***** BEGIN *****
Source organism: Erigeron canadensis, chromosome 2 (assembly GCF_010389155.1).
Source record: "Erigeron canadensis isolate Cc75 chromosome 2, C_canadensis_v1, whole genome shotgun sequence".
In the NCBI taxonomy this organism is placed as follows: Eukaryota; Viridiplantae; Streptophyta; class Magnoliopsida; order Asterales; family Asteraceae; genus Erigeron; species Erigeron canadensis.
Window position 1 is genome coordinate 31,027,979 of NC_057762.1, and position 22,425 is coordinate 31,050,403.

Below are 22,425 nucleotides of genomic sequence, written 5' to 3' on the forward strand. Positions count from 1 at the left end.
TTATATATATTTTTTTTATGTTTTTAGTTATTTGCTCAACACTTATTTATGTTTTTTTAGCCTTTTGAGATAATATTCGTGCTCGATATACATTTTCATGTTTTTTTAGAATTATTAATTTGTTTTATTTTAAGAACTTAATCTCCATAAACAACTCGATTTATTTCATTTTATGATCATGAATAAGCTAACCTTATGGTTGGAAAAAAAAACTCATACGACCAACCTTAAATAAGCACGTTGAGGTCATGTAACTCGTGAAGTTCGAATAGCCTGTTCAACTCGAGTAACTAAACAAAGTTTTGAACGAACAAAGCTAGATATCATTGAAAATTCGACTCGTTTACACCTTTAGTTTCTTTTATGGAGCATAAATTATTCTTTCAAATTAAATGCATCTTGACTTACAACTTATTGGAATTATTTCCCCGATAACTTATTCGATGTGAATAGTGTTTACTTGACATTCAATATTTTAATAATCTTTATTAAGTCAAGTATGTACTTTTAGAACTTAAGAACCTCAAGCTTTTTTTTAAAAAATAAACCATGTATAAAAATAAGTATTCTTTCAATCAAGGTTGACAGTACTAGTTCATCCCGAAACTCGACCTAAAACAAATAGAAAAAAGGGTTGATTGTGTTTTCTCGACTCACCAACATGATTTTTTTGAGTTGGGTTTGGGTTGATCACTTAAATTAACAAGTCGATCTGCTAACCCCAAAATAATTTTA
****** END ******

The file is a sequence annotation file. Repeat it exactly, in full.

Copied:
Source organism: Erigeron canadensis, chromosome 2 (assembly GCF_010389155.1).
Source record: "Erigeron canadensis isolate Cc75 chromosome 2, C_canadensis_v1, whole genome shotgun sequence".
In the NCBI taxonomy this organism is placed as follows: Eukaryota; Viridiplantae; Streptophyta; class Magnoliopsida; order Asterales; family Asteraceae; genus Erigeron; species Erigeron canadensis.
Window position 1 is genome coordinate 31,027,979 of NC_057762.1, and position 22,425 is coordinate 31,050,403.

Below are 22,425 nucleotides of genomic sequence, written 5' to 3' on the forward strand. Positions count from 1 at the left end.
TTATATATATTTTTTTTATGTTTTTAGTTATTTGCTCAACACTTATTTATGTTTTTTTAGCCTTTTGAGATAATATTCGTGCTCGATATACATTTTCATGTTTTTTTAGAATTATTAATTTGTTTTATTTTAAGAACTTAATCTCCATAAACAACTCGATTTATTTCATTTTATGATCATGAATAAGCTAACCTTATGGTTGGAAAAAAAAACTCATACGACCAACCTTAAATAAGCACGTTGAGGTCATGTAACTCGTGAAGTTCGAATAGCCTGTTCAACTCGAGTAACTAAACAAAGTTTTGAACGAACAAAGCTAGATATCATTGAAAATTCGACTCGTTTACACCTTTAGTTTCTTTTATGGAGCATAAATTATTCTTTCAAATTAAATGCATCTTGACTTACAACTTATTGGAATTATTTCCCCGATAACTTATTCGATGTGAATAGTGTTTACTTGACATTCAATATTTTAATAATCTTTATTAAGTCAAGTATGTACTTTTAGAACTTAAGAACCTCAAGCTTTTTTTTAAAAAATAAACCATGTATAAAAATAAGTATTCTTTCAATCAAGGTTGACAGTACTAGTTCATCCCGAAACTCGACCTAAAACAAATAGAAAAAAGGGTTGATTGTGTTTTCTCGACTCACCAACATGATTTTTTTGAGTTGGGTTTGGGTTGATCACTTAAATTAACAAGTCGATCTGCTAACCCCAAAATAATTTTA